She was first known to the world as Juana Josefa Cipitria y Bariola, born in the Basque province of Guipuzoa, Spain, on May 31, 1845. To help support her impoverished family, the young Juanita left home at the age of 17 to work as a domestic help for a wealthy family in Burgos. Despite her humble stature, Juanita displayed extraordinary piety and compassion for those even more destitute than herself.
On April 2, 1869, while praying at the chapel of Rosarillo, she received an inspired message from the Blessed Virgin to found a religious order of women to be known as the “Hijas de Jesus”. Her spiritual director, a Jesuit named Fr. Miguel Herranz, immediately confirmed her vision, having received a similar message himself. Through his patient mentoring, Juanita learned to read, write and speak Castilian at the age of 24, hurriedly preparing for her imminent role as foundress of a teaching congregation.
In the face of ongoing persecution against the Catholic Church at the time, Juanita—now Candida Maria de Jesus—established her congregation on December 8, 1871. Six young women joined her as the order’s pioneers. They opened their first school in 1874, accepting both paying students and indigent scholars, while offering free adult classes for domestic help on Sundays.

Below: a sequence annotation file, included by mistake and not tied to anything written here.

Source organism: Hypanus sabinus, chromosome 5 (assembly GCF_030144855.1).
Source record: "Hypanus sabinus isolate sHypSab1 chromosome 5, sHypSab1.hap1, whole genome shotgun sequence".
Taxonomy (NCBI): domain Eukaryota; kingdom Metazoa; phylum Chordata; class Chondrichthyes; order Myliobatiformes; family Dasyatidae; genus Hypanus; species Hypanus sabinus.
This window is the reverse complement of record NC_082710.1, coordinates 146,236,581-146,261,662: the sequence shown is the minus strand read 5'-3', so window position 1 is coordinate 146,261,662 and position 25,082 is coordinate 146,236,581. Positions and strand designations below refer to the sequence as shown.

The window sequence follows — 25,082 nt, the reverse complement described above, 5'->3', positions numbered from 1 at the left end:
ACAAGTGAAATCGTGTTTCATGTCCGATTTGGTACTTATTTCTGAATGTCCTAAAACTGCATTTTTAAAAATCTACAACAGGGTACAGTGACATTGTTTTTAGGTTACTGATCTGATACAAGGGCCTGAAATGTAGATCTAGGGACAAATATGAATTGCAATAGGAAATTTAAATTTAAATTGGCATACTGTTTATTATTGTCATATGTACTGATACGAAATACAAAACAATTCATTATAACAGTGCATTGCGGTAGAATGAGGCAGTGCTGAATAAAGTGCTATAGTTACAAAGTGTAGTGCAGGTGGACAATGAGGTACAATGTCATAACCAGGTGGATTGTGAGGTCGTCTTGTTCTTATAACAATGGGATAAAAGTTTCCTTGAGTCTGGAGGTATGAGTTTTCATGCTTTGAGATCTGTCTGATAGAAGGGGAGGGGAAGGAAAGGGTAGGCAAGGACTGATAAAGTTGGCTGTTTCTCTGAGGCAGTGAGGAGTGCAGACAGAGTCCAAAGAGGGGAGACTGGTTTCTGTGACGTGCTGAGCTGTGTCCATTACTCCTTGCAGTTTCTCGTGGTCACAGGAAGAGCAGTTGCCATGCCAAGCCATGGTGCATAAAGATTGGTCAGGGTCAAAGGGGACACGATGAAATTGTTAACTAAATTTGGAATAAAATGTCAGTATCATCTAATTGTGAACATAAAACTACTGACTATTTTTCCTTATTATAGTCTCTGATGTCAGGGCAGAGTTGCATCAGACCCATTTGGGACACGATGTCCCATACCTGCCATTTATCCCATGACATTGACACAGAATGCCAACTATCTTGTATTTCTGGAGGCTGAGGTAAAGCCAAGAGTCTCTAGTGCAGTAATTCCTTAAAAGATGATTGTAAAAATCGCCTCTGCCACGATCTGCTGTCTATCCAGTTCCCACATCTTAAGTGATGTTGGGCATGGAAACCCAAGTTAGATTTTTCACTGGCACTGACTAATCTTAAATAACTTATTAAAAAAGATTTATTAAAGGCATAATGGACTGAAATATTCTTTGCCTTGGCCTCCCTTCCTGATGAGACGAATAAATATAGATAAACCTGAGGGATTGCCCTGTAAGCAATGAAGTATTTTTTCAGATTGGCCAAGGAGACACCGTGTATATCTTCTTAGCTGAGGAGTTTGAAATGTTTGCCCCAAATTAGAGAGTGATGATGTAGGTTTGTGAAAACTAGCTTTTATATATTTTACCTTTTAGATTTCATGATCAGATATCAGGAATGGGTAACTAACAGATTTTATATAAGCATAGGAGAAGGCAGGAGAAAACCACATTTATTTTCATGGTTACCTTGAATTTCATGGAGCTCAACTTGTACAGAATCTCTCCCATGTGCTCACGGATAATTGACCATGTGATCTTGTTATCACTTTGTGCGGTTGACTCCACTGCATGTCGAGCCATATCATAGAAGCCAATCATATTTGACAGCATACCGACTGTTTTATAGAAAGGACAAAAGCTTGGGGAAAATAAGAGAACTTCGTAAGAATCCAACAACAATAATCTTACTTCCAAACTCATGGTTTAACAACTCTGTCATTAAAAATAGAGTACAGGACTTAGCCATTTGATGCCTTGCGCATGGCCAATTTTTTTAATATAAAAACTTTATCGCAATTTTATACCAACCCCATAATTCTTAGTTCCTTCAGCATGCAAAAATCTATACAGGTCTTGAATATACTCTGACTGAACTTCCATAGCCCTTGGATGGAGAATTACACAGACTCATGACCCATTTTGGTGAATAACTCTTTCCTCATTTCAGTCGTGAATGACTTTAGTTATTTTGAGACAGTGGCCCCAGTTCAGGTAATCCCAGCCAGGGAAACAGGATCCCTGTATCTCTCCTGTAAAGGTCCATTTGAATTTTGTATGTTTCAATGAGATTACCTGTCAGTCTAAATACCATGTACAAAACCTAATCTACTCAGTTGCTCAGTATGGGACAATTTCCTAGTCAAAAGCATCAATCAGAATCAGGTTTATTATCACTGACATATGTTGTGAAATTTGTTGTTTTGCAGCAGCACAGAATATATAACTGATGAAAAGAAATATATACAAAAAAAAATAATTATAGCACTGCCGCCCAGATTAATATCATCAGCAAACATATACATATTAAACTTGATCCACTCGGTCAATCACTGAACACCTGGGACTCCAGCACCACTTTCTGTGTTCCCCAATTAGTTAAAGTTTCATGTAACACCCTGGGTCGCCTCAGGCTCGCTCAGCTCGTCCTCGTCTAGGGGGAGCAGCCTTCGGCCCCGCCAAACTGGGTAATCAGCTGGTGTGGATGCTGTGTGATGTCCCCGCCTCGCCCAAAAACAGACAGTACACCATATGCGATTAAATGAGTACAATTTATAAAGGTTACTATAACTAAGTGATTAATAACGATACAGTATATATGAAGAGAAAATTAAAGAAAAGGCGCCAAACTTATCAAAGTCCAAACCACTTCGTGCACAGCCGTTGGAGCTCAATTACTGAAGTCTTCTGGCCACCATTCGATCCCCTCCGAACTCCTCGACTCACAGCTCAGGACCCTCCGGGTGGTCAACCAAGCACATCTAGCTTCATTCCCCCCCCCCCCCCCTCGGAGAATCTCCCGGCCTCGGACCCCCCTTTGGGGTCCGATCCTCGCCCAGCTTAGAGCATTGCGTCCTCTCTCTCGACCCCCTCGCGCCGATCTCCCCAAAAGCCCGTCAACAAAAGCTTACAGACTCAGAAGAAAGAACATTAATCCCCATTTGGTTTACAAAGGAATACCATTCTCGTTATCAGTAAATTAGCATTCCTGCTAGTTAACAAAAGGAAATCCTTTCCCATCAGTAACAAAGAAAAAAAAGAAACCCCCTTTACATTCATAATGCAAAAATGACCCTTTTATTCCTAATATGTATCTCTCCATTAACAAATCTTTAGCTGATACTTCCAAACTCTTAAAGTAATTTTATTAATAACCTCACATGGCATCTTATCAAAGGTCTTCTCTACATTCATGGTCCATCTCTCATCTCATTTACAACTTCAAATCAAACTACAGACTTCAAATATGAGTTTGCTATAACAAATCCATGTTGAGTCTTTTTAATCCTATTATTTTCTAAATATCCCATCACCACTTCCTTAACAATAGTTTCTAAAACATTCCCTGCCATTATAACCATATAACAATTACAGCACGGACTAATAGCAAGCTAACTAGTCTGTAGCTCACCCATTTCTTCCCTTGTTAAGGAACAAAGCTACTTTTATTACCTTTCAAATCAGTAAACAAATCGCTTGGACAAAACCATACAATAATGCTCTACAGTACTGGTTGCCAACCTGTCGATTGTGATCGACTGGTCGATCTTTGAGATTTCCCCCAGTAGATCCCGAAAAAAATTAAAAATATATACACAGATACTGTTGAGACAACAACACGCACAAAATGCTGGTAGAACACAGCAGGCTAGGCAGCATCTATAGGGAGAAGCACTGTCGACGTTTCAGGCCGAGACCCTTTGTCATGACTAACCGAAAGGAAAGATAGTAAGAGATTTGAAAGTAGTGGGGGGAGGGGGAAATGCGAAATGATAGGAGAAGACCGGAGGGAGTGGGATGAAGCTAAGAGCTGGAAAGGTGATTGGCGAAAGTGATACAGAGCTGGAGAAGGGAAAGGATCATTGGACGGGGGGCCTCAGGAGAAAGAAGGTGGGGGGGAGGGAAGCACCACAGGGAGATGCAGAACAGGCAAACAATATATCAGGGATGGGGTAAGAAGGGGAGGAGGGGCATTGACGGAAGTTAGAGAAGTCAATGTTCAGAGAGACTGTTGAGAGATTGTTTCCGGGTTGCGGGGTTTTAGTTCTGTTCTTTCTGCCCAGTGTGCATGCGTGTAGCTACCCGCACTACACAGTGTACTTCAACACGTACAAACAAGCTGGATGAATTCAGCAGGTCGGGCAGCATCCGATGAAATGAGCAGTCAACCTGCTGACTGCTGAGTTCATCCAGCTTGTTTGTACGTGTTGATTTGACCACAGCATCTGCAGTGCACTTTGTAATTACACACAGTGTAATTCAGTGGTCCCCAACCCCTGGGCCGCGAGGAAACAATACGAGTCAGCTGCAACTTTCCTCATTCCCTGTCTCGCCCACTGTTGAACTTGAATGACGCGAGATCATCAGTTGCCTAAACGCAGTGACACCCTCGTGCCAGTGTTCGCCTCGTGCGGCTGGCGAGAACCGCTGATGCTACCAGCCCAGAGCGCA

The Hijas de Jesus embodied Mother Candida’s vision of using education to uplift the poor and powerless. She was a pioneer of social justice and women’s rights in 19th-century Spain, opening schools for girls of all social backgrounds at a time when over 80 percent of the female population could barely read or write.
Witnessing the devastation that civil war brought upon the people of Spain, she designed her congregation to provide educational institutions, retreat houses, medical dispensaries and social-service centers—the same apostolate and pastoral missions that her daughters continue to serve today among the neediest in the world.
Mother Candida died in Salamanca, Spain, on August 9, 1912. At the moment of death, she declared: “In my 40 years of religious life, I could not recall a single moment that did not belong to God alone.”